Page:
WASHINGTON — It’s been dubbed cell phone "bill shock," and it’s clear why: A woman returning from Haiti after the earthquake disaster is greeted with nearly $35,000 in text messaging charges. An Orange County, Calif., man is socked with a $3,300 bill after checking e-mail on his smartphone during a cruise celebrating his wife’s recovery from breast cancer.
Even Apple co-founder Steve Wozniak experienced it last year, unwittingly ringing up $7,000 in roaming fees on his iPhone during a three-hour drive through Germany’s countryside.
"What are you talking about?!" Wozniak said when he learned of the charges from AT&T.
Those anecdotes are extreme, but according to the Federal Communications Commission, one in six cell phone users has endured "bill shock" of some magnitude. And the bill is often a whopper when it happens: $100 or more for two-thirds of those who complained to the FCC in the first half of this year, and upward of $1,000 for 20 percent of that group.
Now the federal agency is poised to step in with new rules to help customers avoid unexpected bills after exceeding their usage limits. Cell phone companies are crying foul, saying they already offer customers tools to monitor their voice minutes and texts, and that regulators shouldn’t dictate how they provide service.
"I do think consumers have a certain amount of personal responsibility to understand what service and what offerings they’ve signed up for," said John Walls, a vice president at CTIA-The Wireless Association, a trade group. "Just like you and I need to know what kind of gas to put in your car, and if there are any questions you look at the manual, all those tools are available now" for cell phone users. He also said he doubts that "bill shock" is as widespread as the FCC says.
The proposed rules, which could be approved early next year, would require wireless carriers to send customers a voice or text alert when they are about to exceed their voice, data or text limits. A similar warning would come when a user is about to incur hefty international roaming charges.
That’s what happened to Wozniak during a trip to Germany last year for a "Segway Polo" tournament. The Apple legend was hit with $7,000 in roaming charges, even though he had signed up for a generous international usage plan.
AT&T quickly reversed the charge, admitting a mistake. "I think they would’ve dealt nicely with anyone," Wozniak said in an interview last week.
But others have had to haggle for months to try to get charges reversed, and they’re not always successful. Kerfye Pierre returned home from Haiti in February after visiting her sister and helping with the relief effort. A T-Mobile representative had told her the carrier was extending courtesy cell phone usage to customers in the disaster-stricken country. But the offer didn’t extend to texts and data, which Pierre used to communicate with family back home because cell service was poor.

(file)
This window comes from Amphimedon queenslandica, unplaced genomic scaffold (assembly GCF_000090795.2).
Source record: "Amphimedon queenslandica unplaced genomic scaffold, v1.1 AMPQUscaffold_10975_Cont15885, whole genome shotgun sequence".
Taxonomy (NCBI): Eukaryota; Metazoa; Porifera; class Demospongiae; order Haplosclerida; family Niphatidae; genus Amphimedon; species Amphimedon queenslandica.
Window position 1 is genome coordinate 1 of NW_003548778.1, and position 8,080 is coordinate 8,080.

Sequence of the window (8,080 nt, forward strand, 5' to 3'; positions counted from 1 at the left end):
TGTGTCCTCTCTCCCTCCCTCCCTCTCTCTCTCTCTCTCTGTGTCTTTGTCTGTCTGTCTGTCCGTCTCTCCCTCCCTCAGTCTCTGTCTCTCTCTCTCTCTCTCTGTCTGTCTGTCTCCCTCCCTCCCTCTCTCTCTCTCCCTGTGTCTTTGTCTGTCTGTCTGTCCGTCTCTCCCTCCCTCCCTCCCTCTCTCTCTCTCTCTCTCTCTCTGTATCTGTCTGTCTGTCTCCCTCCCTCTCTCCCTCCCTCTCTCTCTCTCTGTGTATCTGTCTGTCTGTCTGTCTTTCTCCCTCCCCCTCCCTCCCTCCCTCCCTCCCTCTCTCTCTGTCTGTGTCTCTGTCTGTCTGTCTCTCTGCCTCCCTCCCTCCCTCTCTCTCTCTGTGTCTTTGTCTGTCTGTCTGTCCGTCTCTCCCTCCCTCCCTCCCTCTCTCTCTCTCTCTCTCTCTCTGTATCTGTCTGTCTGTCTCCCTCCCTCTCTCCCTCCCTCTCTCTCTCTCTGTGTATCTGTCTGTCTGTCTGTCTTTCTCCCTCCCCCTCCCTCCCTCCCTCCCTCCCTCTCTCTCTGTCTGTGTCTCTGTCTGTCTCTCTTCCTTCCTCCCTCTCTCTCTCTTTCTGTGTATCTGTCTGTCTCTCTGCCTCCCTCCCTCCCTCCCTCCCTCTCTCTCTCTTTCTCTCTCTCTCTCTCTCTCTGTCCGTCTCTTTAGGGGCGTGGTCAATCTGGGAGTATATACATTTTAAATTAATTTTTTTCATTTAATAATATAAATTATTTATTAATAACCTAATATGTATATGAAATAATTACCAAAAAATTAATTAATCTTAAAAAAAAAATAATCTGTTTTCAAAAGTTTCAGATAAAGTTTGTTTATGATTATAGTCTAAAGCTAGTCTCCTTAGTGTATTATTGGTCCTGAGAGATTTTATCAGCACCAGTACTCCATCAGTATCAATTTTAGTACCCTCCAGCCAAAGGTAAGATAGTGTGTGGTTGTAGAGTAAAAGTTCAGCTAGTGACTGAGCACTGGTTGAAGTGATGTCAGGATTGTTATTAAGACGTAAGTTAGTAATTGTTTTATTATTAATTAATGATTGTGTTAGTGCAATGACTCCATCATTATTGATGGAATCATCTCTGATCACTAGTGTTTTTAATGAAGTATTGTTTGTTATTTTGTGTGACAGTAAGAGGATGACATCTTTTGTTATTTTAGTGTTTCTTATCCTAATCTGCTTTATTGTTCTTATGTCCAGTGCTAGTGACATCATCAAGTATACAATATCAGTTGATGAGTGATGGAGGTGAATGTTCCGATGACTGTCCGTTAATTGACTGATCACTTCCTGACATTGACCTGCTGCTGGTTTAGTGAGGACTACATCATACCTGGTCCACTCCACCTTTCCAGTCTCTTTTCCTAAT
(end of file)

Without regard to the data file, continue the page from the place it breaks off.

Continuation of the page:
The tab? $34,782. Pierre couldn’t believe it. "I tried to get them to see it was an emergency," she said.
Richard Barbazette of Orange County had better luck with T-Mobile after using his smartphone to check e-mail during a trans-Atlantic cruise with his wife. About a week into the trip, a fellow traveler suggested that he and his wife, who were celebrating her recovery from breast cancer, make sure they weren’t accruing international roaming charges. In fact they were, to the tune of $3,336.
After about five months of back and forth, T-Mobile forgave the fees, but only after a consumer group threatened to file a complaint with state regulators.
"It was not a fun experience," Barbazette said. "They have an arrogant attitude."
The T-Mobile spokeswoman said that customers can use a shortcut number to get updates on their call minutes, and that the company offers an "occasional use" data plan that shuts off after users reach $50 a month in charges.
Verizon goes further, sending a text message to users "trending toward exceeding" their voice, data or text limits, a spokeswoman said.
But tools for avoiding exorbitant overage fees vary by carrier, FCC officials say.
"It’s true that different carriers are taking steps in this direction," said Joel Gurin, chief of the agency’s consumer and governmental affairs bureau. "But there’s not a level of consistency that consumers can count on, and we believe there should be."